Sure, spring is rainy, but why compromise aesthetics with some bright orange Gore-Tex parka that would look more appropriate on the slopes than on Broadway? 7's trench does the job -- with panache. Made of gabardine and cut like a blazer, it's a form-fitting, lightweight and liner-less shell for those blustery, spring-is-coming days. $325.

  • 02 /08

    In a green world, it's not enough for something to look good; it has to be good. The Singgih Kartono Magno Wooden Radio, made almost entirely of sustainably-harvested wood, is constructed by Indonesian carpenters in low-employment areas of that country. The designer, Singgih Kartono, intends the Magno Wooden radio to be both environmentally and socially sound – and it looks pretty good, too. Since it's compatible with modern MP3 players via inputs in the radio's rear, you won't sacrifice functionality for good conscience.

  • 03 /08

    Sometimes, subtlety is synonymous with style. Take the Luxury Redefined t-shirt, made from organic, undyed, unbleached, fair trade cotton grown in Peru, with a low water footprint and low-waste production and packaging. Sure, that's a lot of green cred, but it's also a lot of fashion cred; John Smedley is an long-respected knitwear company out of Derbyshire, England. They believe they've created the perfect t-shirt: lightweight, finely knit and guilt-free. But you'd better like white: dyes aren't sustainable, so it only comes in its natural cotton color.

  • 04 /08

    Sometimes, it's the little things that say the most about a person's style. At least, that's the bet made by Kewi, a leather goods company that makes specially-fitted sheathes for your car key. The little cases, artfully stitched and crafted in a litany of colors, fit snugly over almost any contemporary car key, and are intended to make your most crucial accessory – your keys – seem less like a burden and more like a statement. $36-42.

  • 05 /08

    There's a certain elegance about touch-screen phones that almost begs for a designer's take. Aptly, Prada and LG have teamed up to produce the Prada Phone, a 12mm-thin beauty that features a bright TFT touchscreen, GSM connectivity, and a handful of tricks you can't get on an iPhone: Java support, multimedia messaging, a MicroSD slot, and of course, the Prada name. $780.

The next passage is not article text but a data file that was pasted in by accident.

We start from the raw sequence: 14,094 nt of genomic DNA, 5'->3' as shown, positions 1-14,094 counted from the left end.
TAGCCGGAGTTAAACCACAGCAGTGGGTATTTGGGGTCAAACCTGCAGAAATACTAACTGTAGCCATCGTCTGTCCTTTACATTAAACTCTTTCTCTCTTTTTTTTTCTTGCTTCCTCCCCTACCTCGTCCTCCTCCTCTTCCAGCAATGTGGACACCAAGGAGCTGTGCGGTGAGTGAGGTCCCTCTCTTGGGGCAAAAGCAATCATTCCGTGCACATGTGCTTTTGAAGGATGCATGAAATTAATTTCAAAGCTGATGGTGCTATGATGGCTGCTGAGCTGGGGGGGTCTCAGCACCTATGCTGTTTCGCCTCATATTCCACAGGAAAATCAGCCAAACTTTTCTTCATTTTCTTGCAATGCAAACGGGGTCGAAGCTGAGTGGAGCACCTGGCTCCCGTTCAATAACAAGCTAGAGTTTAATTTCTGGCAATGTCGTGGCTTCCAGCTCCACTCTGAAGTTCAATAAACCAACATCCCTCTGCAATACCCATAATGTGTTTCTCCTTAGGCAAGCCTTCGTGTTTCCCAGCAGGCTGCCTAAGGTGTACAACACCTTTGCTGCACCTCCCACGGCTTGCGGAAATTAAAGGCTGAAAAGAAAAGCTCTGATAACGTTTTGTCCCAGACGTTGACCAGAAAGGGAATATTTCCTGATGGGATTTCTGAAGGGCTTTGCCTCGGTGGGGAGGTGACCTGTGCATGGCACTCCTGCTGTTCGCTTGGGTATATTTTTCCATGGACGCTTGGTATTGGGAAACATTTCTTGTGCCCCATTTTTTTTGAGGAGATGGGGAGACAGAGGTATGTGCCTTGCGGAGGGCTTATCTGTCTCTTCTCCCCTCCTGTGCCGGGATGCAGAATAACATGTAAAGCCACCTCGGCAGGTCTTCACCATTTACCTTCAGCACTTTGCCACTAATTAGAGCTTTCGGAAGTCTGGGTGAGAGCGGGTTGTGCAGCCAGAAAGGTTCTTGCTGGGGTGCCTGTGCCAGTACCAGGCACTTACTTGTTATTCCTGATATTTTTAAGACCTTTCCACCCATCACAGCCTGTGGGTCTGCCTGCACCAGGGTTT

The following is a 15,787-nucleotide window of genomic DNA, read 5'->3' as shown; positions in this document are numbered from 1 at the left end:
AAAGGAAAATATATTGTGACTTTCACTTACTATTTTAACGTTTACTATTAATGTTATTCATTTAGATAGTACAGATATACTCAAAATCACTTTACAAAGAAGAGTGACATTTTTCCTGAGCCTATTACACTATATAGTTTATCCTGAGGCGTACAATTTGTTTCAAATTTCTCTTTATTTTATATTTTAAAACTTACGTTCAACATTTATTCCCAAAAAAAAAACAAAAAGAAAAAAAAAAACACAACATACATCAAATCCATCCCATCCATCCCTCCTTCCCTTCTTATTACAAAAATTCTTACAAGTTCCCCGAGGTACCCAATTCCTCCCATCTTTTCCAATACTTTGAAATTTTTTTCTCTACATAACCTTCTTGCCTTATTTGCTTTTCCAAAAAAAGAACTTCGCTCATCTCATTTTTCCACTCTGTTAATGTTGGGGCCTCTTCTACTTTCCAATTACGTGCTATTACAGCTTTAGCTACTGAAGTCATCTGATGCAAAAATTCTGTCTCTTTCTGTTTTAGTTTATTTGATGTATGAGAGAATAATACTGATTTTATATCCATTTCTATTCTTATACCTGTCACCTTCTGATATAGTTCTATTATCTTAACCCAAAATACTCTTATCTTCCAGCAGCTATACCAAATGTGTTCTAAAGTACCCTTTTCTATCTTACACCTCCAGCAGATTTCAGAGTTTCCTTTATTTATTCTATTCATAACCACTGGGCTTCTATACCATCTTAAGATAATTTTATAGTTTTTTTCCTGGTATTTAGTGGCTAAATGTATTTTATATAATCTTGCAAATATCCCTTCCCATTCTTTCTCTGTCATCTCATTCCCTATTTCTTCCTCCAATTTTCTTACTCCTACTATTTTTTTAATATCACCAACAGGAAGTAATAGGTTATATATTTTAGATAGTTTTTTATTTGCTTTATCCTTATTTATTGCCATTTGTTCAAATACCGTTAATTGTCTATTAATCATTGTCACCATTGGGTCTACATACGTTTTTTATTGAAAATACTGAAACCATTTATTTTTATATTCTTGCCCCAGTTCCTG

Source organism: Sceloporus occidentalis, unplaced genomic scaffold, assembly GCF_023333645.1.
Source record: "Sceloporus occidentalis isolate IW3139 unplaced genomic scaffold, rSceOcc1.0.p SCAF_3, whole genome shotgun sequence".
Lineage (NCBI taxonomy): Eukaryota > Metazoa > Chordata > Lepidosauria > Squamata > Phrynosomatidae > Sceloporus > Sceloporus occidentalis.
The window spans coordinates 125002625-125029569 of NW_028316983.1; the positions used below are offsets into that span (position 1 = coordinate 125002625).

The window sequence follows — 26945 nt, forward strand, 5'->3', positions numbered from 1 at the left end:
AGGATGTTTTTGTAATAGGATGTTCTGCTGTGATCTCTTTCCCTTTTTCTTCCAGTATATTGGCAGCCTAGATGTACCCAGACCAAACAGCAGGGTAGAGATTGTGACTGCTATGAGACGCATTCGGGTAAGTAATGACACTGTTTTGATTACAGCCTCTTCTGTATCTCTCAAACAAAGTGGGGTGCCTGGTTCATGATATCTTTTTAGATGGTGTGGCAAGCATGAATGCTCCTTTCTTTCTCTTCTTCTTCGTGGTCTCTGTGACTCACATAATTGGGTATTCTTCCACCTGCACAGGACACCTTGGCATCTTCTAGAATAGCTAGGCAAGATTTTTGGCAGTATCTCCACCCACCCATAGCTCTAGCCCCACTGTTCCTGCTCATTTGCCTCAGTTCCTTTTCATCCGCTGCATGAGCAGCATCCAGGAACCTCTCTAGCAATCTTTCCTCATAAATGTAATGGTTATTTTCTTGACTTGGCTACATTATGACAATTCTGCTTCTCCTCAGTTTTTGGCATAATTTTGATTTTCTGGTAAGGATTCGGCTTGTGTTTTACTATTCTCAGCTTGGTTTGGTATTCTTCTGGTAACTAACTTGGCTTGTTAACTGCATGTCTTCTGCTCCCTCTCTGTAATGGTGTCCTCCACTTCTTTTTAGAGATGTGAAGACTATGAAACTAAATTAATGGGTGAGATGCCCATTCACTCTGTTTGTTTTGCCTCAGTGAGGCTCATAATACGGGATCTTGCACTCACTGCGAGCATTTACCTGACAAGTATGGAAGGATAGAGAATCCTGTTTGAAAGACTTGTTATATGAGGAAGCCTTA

• 06 /08

    For every plain leather-band watch out there, there's a big, ostentatious, overly-technical one to counter it. Thankfully, Danish watchmaker Skagen has mastered the middle ground: a stylish, understated watch that, up close, has enough bravado to impress any fashion maven. The best bet in their lineup are their Kaffe Espresso Swiss Movement watches, each of which sport a brushed stainless steel case and a rich, walnut-colored face. The women's version is slightly more luxurious, featuring a mother-of-pearl dial with twelve diamond hour indicators, but both have Skagen's trademark elegance with ultra-thin 8 and 9 millimeter bodies. $295.

  • 07 /08

    Unless you're planning on playing volleyball, ditch the sport sunglasses when in all but the most casual contexts. Don't worry: entering the realm of fashion sunglasses won't automatically make you look like Paris Hilton. Tom Ford's Dunning sunglasses add a modern touch to the classic aviators -- lest you look like a college kid or a police officer – without most of the European flash usually associated with high style shades. If it's anyone who knows serious style, it's Ford; his collection of prim, fitted suits have revolutionized American men's style. Unisex; $200.

  • 08 /08

    Mostly, we discovered these using journalistic magic. But it wouldn't be fair if we didn't mention a startup called ThisNext.com, which abetted our quest when plain magic wasn't cutting it. According to Founder and CEO Gordon Gould, ThisNext exists to solve what he calls a “discovery problem” in online shopping. That problem: how do you find the perfect product if you don't know it exists? ThisNext acts like a social network for products, allowing users to discover cool, niche merchandise without having to be a design maven or a professional shopper. Check it out, but beware – it's addictive, so keep a tight fist on your credit card.

Sure, spring is rainy, but why compromise aesthetics with some bright orange Gore-Tex parka that would look more appropriate on the slopes than on Broadway? 7's trench does the job — with panache. Made of gabardine and cut like a blazer, it's a form-fitting, lightweight and liner-less shell for those blustery, spring-is-coming days. $325.

loading